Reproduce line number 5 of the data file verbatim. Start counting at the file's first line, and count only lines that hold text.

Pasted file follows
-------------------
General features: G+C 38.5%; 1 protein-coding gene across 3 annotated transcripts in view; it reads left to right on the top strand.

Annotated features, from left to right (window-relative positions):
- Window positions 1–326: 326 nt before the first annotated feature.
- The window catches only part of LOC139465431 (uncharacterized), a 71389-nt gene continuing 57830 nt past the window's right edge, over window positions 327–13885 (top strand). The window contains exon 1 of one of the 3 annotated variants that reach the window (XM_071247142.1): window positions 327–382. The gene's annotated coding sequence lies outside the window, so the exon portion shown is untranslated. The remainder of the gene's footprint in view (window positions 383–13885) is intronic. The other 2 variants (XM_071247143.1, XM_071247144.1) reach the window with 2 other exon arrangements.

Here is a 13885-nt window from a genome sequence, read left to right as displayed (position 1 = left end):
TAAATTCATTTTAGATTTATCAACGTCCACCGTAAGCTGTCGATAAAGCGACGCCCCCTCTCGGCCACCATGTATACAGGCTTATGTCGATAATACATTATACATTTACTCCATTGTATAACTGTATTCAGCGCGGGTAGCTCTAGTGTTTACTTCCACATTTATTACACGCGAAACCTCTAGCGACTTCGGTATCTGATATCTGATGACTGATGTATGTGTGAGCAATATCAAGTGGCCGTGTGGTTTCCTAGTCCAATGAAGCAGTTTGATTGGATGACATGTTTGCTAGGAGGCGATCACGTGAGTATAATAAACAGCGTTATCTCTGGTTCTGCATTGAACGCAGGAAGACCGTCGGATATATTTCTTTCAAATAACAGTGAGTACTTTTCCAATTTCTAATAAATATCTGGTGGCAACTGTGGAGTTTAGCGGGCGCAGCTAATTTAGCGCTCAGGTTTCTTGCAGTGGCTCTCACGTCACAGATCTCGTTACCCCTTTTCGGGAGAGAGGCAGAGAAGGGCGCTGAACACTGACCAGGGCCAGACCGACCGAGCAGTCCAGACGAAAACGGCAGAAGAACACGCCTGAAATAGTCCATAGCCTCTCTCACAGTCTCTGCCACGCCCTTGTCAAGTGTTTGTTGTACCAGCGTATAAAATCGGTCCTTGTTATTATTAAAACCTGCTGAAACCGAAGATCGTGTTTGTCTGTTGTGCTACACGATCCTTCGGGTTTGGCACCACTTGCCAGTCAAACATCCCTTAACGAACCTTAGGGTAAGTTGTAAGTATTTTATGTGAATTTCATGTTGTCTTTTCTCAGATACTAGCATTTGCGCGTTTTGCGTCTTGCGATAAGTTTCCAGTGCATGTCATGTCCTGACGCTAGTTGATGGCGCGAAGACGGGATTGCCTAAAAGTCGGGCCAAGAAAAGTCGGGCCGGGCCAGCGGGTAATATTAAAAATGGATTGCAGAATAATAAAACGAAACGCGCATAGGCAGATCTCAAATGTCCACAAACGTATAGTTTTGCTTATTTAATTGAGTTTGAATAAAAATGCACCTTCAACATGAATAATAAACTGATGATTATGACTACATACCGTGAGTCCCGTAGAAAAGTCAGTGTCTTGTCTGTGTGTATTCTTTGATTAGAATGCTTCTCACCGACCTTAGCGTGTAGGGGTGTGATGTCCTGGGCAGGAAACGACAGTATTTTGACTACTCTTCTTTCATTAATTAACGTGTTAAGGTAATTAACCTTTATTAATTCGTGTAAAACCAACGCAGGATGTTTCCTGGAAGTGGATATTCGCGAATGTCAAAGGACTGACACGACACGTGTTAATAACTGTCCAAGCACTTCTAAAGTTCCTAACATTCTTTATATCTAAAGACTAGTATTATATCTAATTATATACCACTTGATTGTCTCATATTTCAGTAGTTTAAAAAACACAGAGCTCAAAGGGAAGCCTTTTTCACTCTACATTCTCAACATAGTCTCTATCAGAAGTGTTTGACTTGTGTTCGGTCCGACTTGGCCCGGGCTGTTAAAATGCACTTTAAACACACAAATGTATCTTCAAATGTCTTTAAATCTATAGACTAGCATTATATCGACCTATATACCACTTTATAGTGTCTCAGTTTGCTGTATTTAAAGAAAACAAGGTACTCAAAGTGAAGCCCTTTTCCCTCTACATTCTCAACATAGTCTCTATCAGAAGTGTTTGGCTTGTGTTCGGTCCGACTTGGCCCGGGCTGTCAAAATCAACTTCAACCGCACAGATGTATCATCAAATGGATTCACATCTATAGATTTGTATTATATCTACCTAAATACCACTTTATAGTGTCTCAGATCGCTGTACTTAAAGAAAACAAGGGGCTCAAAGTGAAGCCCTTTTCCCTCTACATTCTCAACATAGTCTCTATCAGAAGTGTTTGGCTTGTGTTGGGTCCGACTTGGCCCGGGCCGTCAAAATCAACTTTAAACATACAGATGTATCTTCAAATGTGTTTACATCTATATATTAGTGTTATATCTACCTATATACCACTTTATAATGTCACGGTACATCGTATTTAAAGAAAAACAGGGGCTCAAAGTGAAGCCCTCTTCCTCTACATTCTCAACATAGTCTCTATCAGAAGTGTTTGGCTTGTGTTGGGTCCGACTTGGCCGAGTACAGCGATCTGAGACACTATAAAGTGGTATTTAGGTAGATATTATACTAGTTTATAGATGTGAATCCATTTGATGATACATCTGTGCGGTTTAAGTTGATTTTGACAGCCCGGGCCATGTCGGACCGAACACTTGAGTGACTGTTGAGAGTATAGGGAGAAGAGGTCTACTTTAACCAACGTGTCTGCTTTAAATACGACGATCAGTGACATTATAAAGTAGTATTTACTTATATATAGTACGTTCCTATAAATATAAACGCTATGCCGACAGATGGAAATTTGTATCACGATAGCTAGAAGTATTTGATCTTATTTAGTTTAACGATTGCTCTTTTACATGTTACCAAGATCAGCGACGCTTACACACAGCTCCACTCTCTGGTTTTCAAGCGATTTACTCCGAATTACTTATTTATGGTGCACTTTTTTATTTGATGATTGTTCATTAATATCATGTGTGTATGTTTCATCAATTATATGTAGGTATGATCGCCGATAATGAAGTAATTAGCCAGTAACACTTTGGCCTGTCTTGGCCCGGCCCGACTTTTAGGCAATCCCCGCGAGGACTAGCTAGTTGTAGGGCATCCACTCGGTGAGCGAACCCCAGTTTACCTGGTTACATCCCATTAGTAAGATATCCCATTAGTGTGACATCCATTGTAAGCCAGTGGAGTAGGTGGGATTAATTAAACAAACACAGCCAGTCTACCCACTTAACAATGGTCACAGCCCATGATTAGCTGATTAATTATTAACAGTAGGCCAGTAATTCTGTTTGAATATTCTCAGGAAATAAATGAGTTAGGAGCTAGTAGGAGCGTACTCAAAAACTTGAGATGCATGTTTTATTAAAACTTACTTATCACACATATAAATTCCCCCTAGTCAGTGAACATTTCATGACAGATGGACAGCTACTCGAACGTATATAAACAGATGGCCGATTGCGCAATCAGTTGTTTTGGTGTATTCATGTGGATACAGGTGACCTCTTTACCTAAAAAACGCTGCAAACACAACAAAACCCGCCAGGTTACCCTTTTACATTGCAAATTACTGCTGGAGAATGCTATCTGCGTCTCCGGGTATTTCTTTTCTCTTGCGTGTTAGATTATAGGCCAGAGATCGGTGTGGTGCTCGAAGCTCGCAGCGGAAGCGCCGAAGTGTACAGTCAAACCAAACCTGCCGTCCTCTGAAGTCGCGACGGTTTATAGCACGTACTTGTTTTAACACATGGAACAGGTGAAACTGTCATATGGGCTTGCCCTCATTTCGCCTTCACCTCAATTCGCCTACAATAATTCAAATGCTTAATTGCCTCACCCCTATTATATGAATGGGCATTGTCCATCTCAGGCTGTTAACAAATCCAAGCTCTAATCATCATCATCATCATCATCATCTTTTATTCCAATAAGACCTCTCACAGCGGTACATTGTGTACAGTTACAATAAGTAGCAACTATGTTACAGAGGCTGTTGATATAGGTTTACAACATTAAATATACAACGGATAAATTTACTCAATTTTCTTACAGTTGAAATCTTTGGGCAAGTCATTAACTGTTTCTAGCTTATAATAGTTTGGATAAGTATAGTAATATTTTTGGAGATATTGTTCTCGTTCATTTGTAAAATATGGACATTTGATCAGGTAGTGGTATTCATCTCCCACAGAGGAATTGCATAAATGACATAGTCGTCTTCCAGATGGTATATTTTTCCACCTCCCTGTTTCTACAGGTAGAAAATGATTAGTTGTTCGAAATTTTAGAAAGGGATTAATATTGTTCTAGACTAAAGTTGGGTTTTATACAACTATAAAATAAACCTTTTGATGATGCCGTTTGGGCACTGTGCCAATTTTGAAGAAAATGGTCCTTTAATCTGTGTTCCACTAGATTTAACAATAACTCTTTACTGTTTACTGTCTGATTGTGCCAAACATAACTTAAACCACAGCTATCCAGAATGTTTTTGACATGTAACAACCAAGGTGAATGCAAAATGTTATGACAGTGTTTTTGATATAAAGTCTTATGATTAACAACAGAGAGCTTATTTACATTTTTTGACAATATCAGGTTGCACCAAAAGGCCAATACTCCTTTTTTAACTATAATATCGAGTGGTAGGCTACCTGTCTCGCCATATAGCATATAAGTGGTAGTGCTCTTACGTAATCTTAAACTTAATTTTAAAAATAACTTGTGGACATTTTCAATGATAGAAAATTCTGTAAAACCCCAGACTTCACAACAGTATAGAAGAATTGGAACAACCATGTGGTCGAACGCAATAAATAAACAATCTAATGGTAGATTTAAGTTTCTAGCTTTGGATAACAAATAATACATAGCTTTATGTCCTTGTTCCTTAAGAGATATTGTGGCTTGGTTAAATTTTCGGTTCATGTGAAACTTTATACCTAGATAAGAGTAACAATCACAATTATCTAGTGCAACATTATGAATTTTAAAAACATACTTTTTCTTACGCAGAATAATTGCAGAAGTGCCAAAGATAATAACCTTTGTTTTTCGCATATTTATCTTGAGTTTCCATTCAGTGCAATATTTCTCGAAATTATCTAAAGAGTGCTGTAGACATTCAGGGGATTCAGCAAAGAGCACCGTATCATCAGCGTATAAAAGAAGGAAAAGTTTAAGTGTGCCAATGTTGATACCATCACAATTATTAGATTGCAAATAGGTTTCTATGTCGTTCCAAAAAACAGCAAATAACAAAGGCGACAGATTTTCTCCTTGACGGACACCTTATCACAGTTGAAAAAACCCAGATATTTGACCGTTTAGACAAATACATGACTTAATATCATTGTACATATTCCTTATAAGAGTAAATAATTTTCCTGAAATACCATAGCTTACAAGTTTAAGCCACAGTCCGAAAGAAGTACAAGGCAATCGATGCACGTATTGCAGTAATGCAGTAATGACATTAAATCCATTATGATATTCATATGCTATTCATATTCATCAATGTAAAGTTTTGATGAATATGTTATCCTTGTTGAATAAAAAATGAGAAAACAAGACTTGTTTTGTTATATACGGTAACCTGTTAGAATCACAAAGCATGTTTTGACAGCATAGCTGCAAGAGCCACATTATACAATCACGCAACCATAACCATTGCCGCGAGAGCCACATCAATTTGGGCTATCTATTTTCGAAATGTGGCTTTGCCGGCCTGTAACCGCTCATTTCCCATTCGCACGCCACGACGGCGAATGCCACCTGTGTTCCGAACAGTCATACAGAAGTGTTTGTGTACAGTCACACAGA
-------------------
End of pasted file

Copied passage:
Here is a 13885-nt window from a genome sequence, read left to right as displayed (position 1 = left end):